'The Bathroom Mirror' isn't one of the many books out there written by someone who has simply done research on what they are talking about. It was written by someone who knows what people are going through. And it was written in such a way as to show the readers that their flaws are not something bad and terrible, but something to be embraced which is extremely rare in our society today. This book has pressed me to see not only what my own true flaws are but also what I thought were my flaws and separate them so that I can work on what the real problems are in my life instead of beating myself up over something that is just a part of me that some people dislike. It also showed me that I wasn't alone, which was the biggest thing for me since for so long I have felt alone and lost in the world.

I believe that this book has the potential to help many, many people if only they just go out, buy it and have a look inside.
Logan Mayo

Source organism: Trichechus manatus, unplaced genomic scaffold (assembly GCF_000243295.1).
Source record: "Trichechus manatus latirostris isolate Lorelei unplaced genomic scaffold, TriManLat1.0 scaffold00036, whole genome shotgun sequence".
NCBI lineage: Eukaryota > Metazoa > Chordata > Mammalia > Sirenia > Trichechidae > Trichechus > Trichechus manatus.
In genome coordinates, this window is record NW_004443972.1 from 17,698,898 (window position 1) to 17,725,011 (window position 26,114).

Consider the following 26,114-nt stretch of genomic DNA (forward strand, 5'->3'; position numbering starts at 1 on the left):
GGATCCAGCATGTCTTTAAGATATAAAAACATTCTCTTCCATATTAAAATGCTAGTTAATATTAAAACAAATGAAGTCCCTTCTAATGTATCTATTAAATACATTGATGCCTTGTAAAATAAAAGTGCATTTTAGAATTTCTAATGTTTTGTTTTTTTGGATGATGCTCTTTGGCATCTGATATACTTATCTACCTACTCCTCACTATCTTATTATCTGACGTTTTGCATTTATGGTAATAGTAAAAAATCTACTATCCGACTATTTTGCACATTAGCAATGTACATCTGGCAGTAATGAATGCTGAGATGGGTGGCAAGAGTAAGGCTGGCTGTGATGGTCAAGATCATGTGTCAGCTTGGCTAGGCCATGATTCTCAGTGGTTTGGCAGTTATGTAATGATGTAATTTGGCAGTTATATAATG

For several years and through a variety of Web sites I've read Craig Barton's advice and social observations and have continually been impressed by his compassion, wisdom, and empathy. I'm grateful to now have many of his valuable thoughts collected together in printed form in The Bathroom Mirror. This short, easy-to-read book is a great source of guidance and encouragement for anyone who has been bullied, abused, depressed, or felt their self-worth challenged in any way.

Two of the most valuable aspects of Craig's writing are his empathetic perspective and his use of analogy. He speaks to the reader as someone who has "been there;" as someone who has experienced the same fears, doubts, and challenges and been able to find and maintain his sense of identity and value despite of them. He also frequently uses simple analogies to make emotional and abstract concepts clearer and easier for people to accept. I've always been a fan of analogy myself.

I'm sure anyone who reads The Bathroom Mirror will find at least one useful or thought-provoking idea. Even the items that don't apply to you personally will likely be helpful to someone you know. It's a great book to browse through when you're feeling down and could use a fresh perspective. 
Paul Bennett